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MEXICO CITY — After another 12-hour shift, José Arturo Vera, an ER doctor in northern Mexico, was eager to get home. Six of his colleagues were down with COVID-19 and he was exhausted.
But when Vera got to the police roadblock at the entrance to his town in Monclova, in Coahuila State, on April 16, an officer asked him where he was coming from. When Vera told her he was a doctor, she said he needed to turn around. But a soldier standing nearby waved him through and Vera drove the rest of the way home.
Shortly after, a patrol car pulled up at Vera’s driveway and the officers inside started taking photographs of his house. Vera was furious and started taking pictures of the cops in response. One of them slapped his phone out of his hand and another, said Vera, threw him against the car and hit him on his shoulders, arms, and knees. A scuffle ensued while Vera’s children and his neighbors begged the cops to stop.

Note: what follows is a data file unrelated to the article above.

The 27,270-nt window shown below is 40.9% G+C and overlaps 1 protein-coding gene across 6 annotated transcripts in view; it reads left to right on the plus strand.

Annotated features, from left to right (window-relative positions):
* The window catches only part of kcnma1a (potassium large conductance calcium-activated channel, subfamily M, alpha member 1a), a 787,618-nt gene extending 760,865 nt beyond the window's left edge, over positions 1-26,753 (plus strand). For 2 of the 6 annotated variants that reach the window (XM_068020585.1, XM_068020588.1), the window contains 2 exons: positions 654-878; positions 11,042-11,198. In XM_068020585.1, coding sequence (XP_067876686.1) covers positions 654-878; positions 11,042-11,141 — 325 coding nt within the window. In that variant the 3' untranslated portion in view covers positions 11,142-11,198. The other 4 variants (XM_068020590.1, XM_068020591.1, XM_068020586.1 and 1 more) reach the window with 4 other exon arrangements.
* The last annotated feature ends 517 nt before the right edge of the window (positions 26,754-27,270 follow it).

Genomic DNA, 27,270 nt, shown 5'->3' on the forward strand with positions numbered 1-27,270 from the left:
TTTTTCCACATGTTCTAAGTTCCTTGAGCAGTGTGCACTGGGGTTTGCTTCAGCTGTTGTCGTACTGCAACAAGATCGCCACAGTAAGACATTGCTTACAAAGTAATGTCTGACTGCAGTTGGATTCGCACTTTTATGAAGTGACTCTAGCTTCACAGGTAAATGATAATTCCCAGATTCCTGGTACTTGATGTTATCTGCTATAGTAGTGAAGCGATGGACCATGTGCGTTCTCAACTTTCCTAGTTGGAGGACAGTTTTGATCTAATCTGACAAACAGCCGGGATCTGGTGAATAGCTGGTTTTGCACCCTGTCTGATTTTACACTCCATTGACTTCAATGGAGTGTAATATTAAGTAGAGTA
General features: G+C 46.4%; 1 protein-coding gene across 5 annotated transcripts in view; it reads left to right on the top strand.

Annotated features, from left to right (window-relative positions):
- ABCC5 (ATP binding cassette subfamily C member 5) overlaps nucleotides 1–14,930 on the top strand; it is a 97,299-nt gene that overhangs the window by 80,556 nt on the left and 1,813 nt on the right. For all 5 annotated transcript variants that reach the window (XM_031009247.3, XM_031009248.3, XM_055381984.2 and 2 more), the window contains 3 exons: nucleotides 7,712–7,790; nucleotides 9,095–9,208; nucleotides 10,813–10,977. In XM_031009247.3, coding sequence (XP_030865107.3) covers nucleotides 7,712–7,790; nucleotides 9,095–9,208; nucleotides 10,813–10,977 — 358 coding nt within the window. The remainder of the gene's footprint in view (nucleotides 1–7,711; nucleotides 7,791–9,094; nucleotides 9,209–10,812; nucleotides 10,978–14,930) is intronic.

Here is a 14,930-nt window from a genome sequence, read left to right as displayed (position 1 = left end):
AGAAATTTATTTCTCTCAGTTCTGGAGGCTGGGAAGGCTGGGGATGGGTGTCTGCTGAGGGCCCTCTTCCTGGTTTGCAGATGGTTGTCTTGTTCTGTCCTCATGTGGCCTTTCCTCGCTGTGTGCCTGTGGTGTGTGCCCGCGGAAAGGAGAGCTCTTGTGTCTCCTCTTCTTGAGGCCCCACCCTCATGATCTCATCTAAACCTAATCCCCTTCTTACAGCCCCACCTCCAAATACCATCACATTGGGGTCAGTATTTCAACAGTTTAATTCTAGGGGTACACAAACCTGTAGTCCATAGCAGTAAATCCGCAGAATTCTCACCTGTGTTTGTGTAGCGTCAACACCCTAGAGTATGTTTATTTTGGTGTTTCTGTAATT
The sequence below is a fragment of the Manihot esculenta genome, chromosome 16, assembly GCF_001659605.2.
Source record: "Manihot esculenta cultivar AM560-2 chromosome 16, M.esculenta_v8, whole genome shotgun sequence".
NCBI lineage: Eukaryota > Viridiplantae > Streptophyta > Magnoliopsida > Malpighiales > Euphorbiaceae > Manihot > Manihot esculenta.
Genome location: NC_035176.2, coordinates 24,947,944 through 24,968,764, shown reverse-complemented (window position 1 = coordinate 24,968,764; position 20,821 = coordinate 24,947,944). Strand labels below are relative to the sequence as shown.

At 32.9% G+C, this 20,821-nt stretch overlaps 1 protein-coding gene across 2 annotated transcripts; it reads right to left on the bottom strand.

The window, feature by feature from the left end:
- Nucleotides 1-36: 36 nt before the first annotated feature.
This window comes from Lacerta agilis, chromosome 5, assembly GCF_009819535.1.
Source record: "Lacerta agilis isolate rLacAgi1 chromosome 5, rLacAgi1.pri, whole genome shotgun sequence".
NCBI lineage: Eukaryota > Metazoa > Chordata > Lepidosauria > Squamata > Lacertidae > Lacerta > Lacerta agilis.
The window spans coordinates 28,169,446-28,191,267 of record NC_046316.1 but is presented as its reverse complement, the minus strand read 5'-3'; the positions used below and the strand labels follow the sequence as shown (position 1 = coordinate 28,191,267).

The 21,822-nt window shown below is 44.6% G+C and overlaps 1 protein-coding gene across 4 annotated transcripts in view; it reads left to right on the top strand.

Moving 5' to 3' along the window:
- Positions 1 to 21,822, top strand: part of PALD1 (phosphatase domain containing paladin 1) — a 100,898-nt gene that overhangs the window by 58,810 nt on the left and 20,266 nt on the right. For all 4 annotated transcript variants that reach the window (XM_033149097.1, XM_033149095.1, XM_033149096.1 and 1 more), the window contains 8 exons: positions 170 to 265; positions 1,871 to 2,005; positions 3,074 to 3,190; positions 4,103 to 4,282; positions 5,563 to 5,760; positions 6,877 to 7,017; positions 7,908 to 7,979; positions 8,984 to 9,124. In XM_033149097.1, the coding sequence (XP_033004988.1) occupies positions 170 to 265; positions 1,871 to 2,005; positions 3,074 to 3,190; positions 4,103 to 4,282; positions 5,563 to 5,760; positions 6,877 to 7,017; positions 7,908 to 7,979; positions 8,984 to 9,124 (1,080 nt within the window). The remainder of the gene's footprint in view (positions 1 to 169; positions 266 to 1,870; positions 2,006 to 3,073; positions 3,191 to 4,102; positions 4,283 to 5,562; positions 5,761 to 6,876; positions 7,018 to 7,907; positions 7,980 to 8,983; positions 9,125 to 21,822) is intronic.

It was of no use. The officers handcuffed Vera, who was still wearing his scrubs, and drove him to the station on the back of their truck.
“They treated me like a criminal,” Vera told BuzzFeed News, who was released from the police station after an hour.
Whereas in the US, Spain, and Italy, some of the hardest-hit countries by the pandemic, people have rallied around medical staff, banging pots and pans in tribute, dozens of hospital workers in Mexico have become targets of discrimination and abuse from strangers and authorities who fear they are spreading the novel coronavirus.